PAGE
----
Parenting as a Mechanism of Change in Psychosocial Treatment for Youth with ADHD, Predominantly Inattentive Presentation
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We investigated whether parenting and child behavior improve following psychosocial treatment for Attention-Deficit/Hyperactivity Disorder, Predominantly Inattentive Presentation (ADHD-I) and whether parenting improvements mediate child outcomes. We analyzed data from a randomized clinical trial investigating the efficacy of a multicomponent psychosocial intervention (Child Life and Attention Skills, CLAS, n = 74) in comparison to Parent-Focused Treatment (PFT, n = 74) and treatment as usual (TAU, n = 51) for youth with ADHD-I (average child age = 8.6 years, range 7–11 years, 58 % boys). Child and parent/family functioning were assessed prior to treatment, immediately following treatment, and at follow-up into the subsequent school year using parent and teacher reports of inattention, organization, social skills, academic competency (teachers only), parenting daily hassles, and positive and negative parenting behaviors (parents only). Both treatment groups improved on negative parenting and home impairment, but only CLAS families also improved on positive parenting as well as academic impairment. Improvements in positive and negative parenting mediated treatment effects on child impairment independent of improvements in child inattention, implicating parenting as an important mechanism of change in psychosocial treatment for ADHD-I. Further, whereas parent-focused training produces improvements in negative parenting and impairment at home for children with ADHD-I, a multicomponent approach (incorporating child skills training and teacher consultation) more consistently produces improvements at school and in positive parenting, which may contribute to improvements in social skills into the next school year.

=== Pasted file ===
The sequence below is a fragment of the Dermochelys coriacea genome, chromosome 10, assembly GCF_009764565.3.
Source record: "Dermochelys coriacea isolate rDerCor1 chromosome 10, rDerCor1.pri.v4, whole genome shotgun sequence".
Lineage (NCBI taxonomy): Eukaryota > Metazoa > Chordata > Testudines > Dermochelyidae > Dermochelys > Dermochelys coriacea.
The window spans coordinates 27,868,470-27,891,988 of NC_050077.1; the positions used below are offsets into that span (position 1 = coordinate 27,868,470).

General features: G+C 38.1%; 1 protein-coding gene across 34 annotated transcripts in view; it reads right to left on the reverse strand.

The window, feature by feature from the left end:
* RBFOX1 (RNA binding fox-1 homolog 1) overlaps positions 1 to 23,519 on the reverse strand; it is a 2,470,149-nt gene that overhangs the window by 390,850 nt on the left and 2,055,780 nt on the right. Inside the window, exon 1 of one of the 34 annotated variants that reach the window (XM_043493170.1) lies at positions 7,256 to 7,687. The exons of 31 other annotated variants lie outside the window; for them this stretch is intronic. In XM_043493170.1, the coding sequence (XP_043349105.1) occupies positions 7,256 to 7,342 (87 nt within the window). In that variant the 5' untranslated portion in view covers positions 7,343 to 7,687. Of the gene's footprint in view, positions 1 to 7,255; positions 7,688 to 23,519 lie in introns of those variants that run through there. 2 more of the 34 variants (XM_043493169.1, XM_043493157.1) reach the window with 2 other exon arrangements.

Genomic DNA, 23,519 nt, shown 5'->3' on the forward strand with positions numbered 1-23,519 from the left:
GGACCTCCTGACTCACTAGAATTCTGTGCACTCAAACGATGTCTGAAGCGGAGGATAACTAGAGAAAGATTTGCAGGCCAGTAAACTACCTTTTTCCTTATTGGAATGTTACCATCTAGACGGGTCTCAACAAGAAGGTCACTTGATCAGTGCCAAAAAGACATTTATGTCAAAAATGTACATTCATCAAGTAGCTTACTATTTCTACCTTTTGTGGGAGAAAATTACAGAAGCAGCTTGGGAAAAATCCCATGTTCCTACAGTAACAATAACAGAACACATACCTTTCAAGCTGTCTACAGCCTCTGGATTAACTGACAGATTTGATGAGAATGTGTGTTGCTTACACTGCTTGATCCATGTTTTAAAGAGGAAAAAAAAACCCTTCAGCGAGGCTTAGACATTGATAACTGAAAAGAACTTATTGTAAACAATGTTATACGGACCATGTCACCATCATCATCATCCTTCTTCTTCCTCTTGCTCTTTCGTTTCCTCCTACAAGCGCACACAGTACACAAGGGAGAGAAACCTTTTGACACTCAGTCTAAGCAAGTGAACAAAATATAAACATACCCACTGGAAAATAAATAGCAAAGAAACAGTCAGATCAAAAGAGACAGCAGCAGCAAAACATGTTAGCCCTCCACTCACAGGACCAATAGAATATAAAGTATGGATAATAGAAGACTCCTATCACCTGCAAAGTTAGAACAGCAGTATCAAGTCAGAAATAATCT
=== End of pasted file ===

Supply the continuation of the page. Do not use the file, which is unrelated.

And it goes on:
KeywordsADHD-inattentive presentation Parenting Behavioral intervention Mediation Treatment mechanisms
This research was supported by a grant from the National Institute of Mental Health R01 MH077671.
Compliance with Ethical Standards
Conflict of Interest
Dr. McBurnett has received research support from Alcobra, and Sunovian Pharmaceuticals, Inc. Drs. Haack, Villodas, Hinshaw, and Pfiffner report no biomedical financial interests or potential conflicts of interest.
Human subject study procedures were approved by the Committee on Human Research at the University of California, San Francisco and the University of California, Berkeley.
All participants provided informed consent and children provided assent.
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